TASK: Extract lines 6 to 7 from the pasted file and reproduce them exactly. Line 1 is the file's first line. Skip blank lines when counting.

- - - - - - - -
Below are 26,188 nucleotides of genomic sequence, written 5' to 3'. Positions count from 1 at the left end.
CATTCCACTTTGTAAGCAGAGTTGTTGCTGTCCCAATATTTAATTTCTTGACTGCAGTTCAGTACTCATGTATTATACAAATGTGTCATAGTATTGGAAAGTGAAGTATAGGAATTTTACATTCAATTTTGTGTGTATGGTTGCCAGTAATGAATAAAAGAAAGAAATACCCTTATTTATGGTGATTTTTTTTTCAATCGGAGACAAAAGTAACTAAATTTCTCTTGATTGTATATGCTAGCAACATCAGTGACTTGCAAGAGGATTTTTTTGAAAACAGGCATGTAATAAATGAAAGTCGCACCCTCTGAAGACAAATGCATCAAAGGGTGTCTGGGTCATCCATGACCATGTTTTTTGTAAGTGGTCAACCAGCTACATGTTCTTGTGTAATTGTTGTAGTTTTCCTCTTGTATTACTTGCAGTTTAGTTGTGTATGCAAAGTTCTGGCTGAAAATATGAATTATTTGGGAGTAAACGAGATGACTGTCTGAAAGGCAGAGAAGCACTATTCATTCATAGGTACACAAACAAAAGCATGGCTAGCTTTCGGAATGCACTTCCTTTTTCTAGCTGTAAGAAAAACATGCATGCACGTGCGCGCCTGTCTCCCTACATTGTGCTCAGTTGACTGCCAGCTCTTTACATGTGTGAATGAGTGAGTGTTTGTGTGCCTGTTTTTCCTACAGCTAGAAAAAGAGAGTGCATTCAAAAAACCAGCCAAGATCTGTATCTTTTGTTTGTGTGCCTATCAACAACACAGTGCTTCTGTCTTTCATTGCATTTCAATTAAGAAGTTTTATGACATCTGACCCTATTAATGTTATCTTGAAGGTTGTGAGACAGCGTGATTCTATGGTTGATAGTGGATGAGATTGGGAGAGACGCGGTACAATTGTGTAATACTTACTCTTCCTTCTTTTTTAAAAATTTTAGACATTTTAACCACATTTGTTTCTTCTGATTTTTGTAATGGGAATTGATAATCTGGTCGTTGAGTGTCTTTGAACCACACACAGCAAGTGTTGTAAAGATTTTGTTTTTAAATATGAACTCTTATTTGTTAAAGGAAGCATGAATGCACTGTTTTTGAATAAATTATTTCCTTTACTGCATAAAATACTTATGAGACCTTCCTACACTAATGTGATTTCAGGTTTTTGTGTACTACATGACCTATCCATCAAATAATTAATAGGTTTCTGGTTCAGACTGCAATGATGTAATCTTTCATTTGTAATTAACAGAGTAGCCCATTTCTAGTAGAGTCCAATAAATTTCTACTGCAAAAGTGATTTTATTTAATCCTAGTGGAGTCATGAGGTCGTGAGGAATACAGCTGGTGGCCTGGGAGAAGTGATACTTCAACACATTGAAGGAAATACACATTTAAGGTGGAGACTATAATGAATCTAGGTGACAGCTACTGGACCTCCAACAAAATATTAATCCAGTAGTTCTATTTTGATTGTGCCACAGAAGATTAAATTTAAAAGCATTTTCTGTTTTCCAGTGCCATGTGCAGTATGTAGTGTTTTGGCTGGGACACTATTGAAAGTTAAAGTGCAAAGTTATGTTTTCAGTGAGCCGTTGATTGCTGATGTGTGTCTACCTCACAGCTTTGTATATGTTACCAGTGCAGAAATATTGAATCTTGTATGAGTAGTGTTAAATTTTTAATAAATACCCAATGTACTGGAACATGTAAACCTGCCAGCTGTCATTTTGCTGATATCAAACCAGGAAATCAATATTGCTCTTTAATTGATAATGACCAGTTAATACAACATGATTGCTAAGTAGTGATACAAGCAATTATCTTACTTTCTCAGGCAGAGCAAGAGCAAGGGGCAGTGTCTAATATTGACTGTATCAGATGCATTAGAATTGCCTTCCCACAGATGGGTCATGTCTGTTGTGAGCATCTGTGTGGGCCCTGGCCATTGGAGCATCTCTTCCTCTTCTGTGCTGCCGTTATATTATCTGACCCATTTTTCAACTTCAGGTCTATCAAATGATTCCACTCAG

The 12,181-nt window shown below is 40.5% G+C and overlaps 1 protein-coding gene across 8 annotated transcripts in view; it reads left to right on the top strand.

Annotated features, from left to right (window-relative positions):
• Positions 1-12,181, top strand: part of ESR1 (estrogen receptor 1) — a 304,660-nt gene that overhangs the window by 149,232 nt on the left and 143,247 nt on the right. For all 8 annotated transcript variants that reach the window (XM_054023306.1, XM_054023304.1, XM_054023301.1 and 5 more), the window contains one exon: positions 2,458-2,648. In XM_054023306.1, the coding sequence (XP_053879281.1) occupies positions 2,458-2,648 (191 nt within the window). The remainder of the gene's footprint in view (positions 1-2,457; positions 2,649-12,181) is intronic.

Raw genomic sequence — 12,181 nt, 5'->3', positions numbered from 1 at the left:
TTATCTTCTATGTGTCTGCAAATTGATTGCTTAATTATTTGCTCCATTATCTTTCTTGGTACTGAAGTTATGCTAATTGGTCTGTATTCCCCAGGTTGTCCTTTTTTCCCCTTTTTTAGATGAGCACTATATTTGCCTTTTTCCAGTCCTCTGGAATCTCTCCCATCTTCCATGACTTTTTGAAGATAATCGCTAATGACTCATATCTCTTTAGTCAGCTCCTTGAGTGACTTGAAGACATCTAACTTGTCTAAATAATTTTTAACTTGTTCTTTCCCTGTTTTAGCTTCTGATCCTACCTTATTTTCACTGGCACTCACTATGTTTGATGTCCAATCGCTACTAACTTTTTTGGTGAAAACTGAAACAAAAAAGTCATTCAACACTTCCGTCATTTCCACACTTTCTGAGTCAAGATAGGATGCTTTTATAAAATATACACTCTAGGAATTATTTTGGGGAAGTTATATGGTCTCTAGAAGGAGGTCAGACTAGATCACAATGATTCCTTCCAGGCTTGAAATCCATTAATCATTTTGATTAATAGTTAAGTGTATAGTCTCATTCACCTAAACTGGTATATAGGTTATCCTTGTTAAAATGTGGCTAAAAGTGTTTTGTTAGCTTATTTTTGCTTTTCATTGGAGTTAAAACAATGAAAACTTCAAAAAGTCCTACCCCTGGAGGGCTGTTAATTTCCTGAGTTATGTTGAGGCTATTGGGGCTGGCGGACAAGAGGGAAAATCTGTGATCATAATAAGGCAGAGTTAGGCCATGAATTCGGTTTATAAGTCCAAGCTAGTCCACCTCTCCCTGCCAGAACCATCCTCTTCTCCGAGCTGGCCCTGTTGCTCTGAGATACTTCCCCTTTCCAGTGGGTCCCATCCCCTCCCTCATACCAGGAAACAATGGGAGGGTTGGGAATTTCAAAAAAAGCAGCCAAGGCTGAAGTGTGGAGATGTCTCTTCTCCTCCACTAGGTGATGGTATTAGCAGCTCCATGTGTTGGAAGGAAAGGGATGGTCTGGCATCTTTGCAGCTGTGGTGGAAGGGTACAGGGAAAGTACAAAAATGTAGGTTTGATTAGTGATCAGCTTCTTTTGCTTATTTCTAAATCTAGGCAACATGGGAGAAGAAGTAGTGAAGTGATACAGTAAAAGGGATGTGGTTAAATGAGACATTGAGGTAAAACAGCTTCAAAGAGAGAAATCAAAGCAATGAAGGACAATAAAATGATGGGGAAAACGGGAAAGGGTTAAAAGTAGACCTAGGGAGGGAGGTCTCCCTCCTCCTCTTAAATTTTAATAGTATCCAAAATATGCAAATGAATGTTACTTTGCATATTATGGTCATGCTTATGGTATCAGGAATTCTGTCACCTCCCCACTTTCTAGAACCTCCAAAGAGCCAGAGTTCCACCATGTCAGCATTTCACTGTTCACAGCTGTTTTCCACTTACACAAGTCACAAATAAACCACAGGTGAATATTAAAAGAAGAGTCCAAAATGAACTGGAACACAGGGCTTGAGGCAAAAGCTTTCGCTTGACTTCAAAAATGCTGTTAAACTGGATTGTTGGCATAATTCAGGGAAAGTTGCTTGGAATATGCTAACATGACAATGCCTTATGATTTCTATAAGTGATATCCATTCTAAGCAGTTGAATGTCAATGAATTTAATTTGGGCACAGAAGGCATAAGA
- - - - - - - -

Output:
Raw genomic sequence — 12,181 nt, 5'->3', positions numbered from 1 at the left:
TTATCTTCTATGTGTCTGCAAATTGATTGCTTAATTATTTGCTCCATTATCTTTCTTGGTACTGAAGTTATGCTAATTGGTCTGTATTCCCCAGGTTGTCCTTTTTTCCCCTTTTTTAGATGAGCACTATATTTGCCTTTTTCCAGTCCTCTGGAATCTCTCCCATCTTCCATGACTTTTTGAAGATAATCGCTAATGACTCATATCTCTTTAGTCAGCTCCTTGAGTGACTTGAAGACATCTAACTTGTCTAAATAATTTTTAACTTGTTCTTTCCCTGTTTTAGCTTCTGATCCTACCTTATTTTCACTGGCACTCACTATGTTTGATGTCCAATCGCTACTAACTTTTTTGGTGAAAACTGAAACAAAAAAGTCATTCAACACTTCCGTCATTTCCACACTTTCTGAGTCAAGATAGGATGCTTTTATAAAATATACACTCTAGGAATTATTTTGGGGAAGTTATATGGTCTCTAGAAGGAGGTCAGACTAGATCACAATGATTCCTTCCAGGCTTGAAATCCATTAATCATTTTGATTAATAGTTAAGTGTATAGTCTCATTCACCTAAACTGGTATATAGGTTATCCTTGTTAAAATGTGGCTAAAAGTGTTTTGTTAGCTTATTTTTGCTTTTCATTGGAGTTAAAACAATGAAAACTTCAAAAAGTCCTACCCCTGGAGGGCTGTTAATTTCCTGAGTTATGTTGAGGCTATTGGGGCTGGCGGACAAGAGGGAAAATCTGTGATCATAATAAGGCAGAGTTAGGCCATGAATTCGGTTTATAAGTCCAAGCTAGTCCACCTCTCCCTGCCAGAACCATCCTCTTCTCCGAGCTGGCCCTGTTGCTCTGAGATACTTCCCCTTTCCAGTGGGTCCCATCCCCTCCCTCATACCAGGAAACAATGGGAGGGTTGGGAATTTCAAAAAAAGCAGCCAAGGCTGAAGTGTGGAGATGTCTCTTCTCCTCCACTAGGTGATGGTATTAGCAGCTCCATGTGTTGGAAGGAAAGGGATGGTCTGGCATCTTTGCAGCTGTGGTGGAAGGGTACAGGGAAAGTACAAAAATGTAGGTTTGATTAGTGATCAGCTTCTTTTGCTTATTTCTAAATCTAGGCAACATGGGAGAAGAAGTAGTGAAGTGATACAGTAAAAGGGATGTGGTTAAATGAGACATTGAGGTAAAACAGCTTCAAAGAGAGAAATCAAAGCAATGAAGGACAATAAAATGATGGGGAAAACGGGAAAGGGTTAAAAGTAGACCTAGGGAGGGAGGTCTCCCTCCTCCTCTTAAATTTTAATAGTATCCAAAATATGCAAATGAATGTTACTTTGCATATTATGGTCATGCTTATGGTATCAGGAATTCTGTCACCTCCCCACTTTCTAGAACCTCCAAAGAGCCAGAGTTCCACCATGTCAGCATTTCACTGTTCACAGCTGTTTTCCACTTACACAAGTCACAAATAAACCACAGGTGAATATTAAAAGAAGAGTCCAAAATGAACTGGAACACAGGGCTTGAGGCAAAAGCTTTCGCTTGACTTCAAAAATGCTGTTAAACTGGATTGTTGGCATAATTCAGGGAAAGTTGCTTGGAATATGCTAACATGACAATGCCTTATGATTTCTATAAGTGATATCCATTCTAAGCAGTTGAATGTCAATGAATTTAATTTGGGCACAGAAGGCATAAGA